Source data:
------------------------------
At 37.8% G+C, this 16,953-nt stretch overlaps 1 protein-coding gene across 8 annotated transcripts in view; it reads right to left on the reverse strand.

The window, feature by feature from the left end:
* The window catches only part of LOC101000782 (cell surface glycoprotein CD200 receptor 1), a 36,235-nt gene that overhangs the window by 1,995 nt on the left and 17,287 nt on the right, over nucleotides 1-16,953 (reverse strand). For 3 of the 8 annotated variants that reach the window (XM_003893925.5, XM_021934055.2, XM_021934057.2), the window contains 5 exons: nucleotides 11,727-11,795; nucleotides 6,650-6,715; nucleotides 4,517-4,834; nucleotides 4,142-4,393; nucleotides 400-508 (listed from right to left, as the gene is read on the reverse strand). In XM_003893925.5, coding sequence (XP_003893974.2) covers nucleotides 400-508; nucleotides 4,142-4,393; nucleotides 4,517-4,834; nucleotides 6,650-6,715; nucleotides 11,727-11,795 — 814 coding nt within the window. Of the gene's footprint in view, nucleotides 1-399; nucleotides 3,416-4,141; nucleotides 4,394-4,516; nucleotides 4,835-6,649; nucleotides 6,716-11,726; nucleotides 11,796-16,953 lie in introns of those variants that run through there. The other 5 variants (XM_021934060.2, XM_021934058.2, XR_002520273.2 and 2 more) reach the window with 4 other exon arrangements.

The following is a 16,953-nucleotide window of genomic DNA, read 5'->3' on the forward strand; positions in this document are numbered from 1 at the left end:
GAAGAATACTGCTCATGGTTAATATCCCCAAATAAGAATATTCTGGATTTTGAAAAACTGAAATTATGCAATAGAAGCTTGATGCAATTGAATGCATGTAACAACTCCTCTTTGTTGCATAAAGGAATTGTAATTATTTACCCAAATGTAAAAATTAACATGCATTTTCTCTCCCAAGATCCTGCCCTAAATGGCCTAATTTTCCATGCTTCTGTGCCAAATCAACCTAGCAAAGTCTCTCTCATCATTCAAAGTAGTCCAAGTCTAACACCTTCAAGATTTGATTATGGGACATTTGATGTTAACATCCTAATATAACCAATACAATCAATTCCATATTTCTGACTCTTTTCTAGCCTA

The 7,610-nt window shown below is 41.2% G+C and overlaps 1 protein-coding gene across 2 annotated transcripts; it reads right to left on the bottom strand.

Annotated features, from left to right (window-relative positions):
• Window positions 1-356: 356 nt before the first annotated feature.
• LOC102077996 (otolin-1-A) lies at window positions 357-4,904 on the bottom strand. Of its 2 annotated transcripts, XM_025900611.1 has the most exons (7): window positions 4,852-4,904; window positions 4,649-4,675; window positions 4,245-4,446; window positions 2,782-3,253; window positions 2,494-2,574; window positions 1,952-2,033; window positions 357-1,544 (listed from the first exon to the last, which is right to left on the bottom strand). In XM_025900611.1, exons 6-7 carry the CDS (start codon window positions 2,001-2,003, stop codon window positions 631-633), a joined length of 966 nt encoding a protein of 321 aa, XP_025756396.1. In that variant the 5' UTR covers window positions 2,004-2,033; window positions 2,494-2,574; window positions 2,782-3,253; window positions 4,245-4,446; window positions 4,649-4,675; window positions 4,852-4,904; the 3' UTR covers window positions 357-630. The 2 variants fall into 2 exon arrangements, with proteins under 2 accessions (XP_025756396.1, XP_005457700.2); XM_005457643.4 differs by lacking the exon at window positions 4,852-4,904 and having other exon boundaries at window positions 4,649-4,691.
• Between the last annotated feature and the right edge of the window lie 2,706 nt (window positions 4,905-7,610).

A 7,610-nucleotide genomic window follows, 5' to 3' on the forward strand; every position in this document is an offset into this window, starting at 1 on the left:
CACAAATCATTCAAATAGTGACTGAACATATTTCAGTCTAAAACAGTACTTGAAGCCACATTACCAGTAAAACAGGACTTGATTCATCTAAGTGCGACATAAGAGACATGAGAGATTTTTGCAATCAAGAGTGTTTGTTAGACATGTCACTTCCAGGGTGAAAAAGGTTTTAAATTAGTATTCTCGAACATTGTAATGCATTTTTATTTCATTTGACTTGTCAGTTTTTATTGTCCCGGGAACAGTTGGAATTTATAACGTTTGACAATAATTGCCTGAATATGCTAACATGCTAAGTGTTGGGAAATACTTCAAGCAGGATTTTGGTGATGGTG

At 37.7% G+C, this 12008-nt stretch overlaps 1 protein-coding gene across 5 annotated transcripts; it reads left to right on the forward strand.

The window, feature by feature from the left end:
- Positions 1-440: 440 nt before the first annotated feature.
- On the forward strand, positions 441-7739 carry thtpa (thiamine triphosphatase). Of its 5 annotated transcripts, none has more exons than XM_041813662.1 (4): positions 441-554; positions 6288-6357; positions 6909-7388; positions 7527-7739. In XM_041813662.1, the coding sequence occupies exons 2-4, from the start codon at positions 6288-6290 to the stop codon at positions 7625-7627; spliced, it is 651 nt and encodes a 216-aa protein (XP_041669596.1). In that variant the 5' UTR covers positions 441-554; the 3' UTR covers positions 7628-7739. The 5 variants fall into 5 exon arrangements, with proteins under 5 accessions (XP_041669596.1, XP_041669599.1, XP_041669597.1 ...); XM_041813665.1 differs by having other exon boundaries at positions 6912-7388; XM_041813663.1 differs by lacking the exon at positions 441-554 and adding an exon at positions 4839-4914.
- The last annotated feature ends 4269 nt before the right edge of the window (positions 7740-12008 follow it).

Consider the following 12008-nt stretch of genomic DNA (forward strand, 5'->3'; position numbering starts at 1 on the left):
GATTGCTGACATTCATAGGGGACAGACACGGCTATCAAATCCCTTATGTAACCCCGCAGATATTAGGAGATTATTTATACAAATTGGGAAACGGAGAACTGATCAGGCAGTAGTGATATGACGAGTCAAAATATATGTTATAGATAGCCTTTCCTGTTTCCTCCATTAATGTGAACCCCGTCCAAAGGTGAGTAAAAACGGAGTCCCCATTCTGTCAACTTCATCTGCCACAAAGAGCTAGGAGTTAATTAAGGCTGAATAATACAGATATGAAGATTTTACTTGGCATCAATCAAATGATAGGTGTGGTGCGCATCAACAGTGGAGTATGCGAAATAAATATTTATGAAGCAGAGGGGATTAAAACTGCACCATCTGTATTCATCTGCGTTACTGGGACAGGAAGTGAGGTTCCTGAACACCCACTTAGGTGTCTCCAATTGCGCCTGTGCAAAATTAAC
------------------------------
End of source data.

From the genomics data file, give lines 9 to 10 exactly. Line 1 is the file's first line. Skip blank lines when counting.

• LOC102077996 (otolin-1-A) lies at window positions 357-4,904 on the bottom strand. Of its 2 annotated transcripts, XM_025900611.1 has the most exons (7): window positions 4,852-4,904; window positions 4,649-4,675; window positions 4,245-4,446; window positions 2,782-3,253; window positions 2,494-2,574; window positions 1,952-2,033; window positions 357-1,544 (listed from the first exon to the last, which is right to left on the bottom strand). In XM_025900611.1, exons 6-7 carry the CDS (start codon window positions 2,001-2,003, stop codon window positions 631-633), a joined length of 966 nt encoding a protein of 321 aa, XP_025756396.1. In that variant the 5' UTR covers window positions 2,004-2,033; window positions 2,494-2,574; window positions 2,782-3,253; window positions 4,245-4,446; window positions 4,649-4,675; window positions 4,852-4,904; the 3' UTR covers window positions 357-630. The 2 variants fall into 2 exon arrangements, with proteins under 2 accessions (XP_025756396.1, XP_005457700.2); XM_005457643.4 differs by lacking the exon at window positions 4,852-4,904 and having other exon boundaries at window positions 4,649-4,691.
• Between the last annotated feature and the right edge of the window lie 2,706 nt (window positions 4,905-7,610).